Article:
Lucius Sestius’ coin


In 43 BC, Lucius Sestius was travelling through Asia with Marcus Junius Brutus the assassin of Julius Caesar. Brutus and his fellow assassin Cassius Longinus were busy raising troops and money for the battle they knew would come: back in Rome, Caesar’s heir Octavian had declared them to be enemies of that state. The young Lucius had the job of overseeing a travelling mint, turning out coins to pay the troops and spread Brutus’ message.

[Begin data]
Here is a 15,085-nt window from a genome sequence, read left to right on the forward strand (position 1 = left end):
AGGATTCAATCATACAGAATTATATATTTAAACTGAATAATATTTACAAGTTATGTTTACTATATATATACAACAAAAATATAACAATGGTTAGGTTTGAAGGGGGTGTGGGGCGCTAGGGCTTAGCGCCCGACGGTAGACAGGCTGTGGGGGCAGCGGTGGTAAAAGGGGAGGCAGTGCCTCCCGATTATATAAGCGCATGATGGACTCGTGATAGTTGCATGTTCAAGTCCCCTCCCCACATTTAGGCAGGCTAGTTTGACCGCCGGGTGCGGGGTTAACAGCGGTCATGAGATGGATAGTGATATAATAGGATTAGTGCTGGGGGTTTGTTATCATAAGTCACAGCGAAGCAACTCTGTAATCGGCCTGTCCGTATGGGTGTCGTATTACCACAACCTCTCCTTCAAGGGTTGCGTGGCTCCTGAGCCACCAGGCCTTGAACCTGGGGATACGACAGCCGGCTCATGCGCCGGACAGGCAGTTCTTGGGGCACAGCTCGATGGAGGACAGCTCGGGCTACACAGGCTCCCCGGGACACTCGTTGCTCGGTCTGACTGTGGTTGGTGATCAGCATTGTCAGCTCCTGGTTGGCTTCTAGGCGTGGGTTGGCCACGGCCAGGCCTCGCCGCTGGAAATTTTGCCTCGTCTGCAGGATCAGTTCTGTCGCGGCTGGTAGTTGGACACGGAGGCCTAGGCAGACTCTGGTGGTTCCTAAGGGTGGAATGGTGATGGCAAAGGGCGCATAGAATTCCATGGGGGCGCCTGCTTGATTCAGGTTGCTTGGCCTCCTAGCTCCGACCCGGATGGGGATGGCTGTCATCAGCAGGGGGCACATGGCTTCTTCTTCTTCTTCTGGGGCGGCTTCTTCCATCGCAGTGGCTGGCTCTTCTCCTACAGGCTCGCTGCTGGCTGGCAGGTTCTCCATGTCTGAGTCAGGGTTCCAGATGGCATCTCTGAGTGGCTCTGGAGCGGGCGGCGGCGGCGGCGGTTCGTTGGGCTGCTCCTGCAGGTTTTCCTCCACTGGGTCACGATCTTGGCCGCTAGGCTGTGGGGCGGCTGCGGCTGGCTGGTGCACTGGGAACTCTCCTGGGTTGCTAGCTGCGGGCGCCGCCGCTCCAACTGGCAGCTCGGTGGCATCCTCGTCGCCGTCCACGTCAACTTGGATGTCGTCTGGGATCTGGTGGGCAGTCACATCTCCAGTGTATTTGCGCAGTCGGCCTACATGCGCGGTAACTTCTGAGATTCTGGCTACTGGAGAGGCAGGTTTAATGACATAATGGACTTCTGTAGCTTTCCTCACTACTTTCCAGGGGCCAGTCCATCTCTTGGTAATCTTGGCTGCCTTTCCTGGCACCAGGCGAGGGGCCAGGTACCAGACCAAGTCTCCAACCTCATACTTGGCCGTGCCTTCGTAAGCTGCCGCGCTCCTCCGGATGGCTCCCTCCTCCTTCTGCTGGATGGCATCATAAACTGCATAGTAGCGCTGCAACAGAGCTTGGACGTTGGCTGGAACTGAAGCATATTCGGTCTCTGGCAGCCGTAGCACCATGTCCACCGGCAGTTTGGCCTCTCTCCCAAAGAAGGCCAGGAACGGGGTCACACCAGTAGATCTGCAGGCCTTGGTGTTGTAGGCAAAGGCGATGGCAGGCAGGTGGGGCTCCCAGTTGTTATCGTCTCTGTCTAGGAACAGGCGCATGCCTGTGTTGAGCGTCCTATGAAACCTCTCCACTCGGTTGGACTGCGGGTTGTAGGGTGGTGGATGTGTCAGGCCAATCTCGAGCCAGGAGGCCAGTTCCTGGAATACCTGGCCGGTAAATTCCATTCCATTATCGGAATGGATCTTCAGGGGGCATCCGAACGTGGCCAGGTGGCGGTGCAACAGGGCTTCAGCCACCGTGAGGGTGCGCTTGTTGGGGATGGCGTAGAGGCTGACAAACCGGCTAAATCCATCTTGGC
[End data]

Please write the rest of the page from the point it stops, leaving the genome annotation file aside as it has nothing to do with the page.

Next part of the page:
On the reverse of the coin, Brutus uses his adoptive name Q. Caepio Brutus (he was adopted as a child by his uncle Quintus Servilius Caepio). The letters PRO COS remind everyone that he had been made proconsul of Asia by the Senate before Octavian had gained office.

The head is of the deified Liberty, reminding everyone that Brutus and Cassius called themselves “Liberators” of Rome. The objects on the other face of the coin are associated with the ritual of sacrifice, an axe, a tripod, and a cup. By sacrificing Caesar, who was was acting more and more like a tyrant, Brutus and Cassius were claiming to have liberated Rome.

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